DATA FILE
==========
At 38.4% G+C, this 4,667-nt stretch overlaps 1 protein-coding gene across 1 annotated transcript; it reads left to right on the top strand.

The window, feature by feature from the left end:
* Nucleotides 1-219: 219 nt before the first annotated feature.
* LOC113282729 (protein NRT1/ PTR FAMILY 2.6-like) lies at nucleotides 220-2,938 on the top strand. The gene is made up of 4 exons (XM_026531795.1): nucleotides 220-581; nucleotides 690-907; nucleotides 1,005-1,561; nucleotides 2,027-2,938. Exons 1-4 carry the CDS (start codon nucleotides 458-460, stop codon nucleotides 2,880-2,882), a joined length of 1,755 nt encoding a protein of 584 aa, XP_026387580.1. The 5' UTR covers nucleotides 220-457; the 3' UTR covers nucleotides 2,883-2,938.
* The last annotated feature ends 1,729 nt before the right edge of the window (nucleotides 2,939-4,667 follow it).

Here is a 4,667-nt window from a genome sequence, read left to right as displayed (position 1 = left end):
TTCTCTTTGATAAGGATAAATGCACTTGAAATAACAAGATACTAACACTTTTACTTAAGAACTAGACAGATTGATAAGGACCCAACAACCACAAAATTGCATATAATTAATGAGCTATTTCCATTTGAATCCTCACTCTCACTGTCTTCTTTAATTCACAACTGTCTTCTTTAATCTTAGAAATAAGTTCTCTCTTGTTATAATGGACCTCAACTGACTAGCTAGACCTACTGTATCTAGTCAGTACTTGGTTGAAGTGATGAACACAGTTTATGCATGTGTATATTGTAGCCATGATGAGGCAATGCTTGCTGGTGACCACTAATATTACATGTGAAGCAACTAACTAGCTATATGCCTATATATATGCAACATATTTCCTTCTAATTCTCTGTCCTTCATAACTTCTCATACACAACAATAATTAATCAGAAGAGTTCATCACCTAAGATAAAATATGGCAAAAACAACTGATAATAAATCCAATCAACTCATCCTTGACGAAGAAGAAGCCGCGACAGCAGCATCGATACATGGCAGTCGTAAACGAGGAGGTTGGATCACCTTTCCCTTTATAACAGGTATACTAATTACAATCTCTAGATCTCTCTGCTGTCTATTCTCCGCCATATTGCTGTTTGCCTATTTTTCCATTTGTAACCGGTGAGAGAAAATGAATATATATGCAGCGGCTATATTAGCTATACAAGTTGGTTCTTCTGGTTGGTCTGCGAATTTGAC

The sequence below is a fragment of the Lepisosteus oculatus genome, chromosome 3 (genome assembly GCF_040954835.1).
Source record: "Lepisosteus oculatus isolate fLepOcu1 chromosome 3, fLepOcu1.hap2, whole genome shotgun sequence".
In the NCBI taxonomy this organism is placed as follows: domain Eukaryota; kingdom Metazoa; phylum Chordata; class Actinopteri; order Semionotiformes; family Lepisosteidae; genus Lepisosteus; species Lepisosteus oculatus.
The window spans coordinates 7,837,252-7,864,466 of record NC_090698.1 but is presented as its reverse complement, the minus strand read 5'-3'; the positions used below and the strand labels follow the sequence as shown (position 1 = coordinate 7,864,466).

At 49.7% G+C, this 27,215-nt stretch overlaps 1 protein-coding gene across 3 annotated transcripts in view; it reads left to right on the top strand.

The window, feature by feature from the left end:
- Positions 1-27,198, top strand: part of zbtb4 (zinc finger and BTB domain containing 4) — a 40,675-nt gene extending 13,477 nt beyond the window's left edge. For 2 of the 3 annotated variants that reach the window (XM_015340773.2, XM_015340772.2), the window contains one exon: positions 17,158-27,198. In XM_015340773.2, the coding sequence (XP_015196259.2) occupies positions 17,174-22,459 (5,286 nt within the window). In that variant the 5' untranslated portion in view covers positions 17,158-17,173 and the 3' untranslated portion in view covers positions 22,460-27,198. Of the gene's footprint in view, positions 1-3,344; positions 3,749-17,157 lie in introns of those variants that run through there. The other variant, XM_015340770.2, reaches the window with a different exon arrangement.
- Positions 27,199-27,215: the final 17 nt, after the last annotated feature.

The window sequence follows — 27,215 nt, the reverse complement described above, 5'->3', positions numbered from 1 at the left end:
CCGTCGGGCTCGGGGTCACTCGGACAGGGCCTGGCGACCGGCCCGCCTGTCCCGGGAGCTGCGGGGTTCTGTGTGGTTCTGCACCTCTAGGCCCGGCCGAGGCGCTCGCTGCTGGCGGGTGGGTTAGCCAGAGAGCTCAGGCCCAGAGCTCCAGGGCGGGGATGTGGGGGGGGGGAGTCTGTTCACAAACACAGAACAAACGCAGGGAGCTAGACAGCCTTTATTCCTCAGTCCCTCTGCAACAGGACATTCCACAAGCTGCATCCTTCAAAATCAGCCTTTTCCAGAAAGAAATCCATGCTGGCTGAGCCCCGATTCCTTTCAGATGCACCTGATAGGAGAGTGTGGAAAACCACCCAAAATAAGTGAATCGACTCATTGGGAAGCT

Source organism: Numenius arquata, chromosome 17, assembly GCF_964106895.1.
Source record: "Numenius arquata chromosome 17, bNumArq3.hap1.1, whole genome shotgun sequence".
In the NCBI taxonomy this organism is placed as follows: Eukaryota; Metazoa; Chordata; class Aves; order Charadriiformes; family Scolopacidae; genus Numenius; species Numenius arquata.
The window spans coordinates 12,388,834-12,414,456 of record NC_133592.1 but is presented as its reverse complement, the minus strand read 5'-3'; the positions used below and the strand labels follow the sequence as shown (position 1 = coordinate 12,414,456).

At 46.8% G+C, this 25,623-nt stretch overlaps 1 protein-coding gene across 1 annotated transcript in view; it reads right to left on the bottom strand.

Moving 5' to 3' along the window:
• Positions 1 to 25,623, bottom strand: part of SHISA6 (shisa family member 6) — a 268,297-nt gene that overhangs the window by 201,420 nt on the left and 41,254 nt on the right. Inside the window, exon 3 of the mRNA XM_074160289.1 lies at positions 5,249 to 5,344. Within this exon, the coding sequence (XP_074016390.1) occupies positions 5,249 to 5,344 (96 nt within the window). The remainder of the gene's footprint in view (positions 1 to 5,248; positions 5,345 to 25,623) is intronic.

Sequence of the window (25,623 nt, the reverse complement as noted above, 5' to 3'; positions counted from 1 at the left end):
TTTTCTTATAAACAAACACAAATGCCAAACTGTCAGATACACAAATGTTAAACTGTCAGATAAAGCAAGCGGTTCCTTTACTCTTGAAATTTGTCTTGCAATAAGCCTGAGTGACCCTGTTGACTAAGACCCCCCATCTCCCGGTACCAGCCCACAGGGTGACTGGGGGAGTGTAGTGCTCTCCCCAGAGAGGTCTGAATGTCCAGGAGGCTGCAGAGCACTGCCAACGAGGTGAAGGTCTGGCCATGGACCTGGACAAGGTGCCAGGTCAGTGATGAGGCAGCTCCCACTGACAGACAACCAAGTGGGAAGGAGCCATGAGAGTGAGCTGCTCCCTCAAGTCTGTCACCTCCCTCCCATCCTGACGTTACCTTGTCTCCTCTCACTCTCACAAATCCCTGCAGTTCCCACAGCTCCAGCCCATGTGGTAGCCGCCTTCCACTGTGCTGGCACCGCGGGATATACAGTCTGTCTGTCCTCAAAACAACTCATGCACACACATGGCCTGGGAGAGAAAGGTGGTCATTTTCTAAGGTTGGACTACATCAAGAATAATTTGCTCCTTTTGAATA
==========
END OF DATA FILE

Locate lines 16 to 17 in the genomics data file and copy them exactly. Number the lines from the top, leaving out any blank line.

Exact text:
The window sequence follows — 27,215 nt, the reverse complement described above, 5'->3', positions numbered from 1 at the left end:
CCGTCGGGCTCGGGGTCACTCGGACAGGGCCTGGCGACCGGCCCGCCTGTCCCGGGAGCTGCGGGGTTCTGTGTGGTTCTGCACCTCTAGGCCCGGCCGAGGCGCTCGCTGCTGGCGGGTGGGTTAGCCAGAGAGCTCAGGCCCAGAGCTCCAGGGCGGGGATGTGGGGGGGGGGAGTCTGTTCACAAACACAGAACAAACGCAGGGAGCTAGACAGCCTTTATTCCTCAGTCCCTCTGCAACAGGACATTCCACAAGCTGCATCCTTCAAAATCAGCCTTTTCCAGAAAGAAATCCATGCTGGCTGAGCCCCGATTCCTTTCAGATGCACCTGATAGGAGAGTGTGGAAAACCACCCAAAATAAGTGAATCGACTCATTGGGAAGCT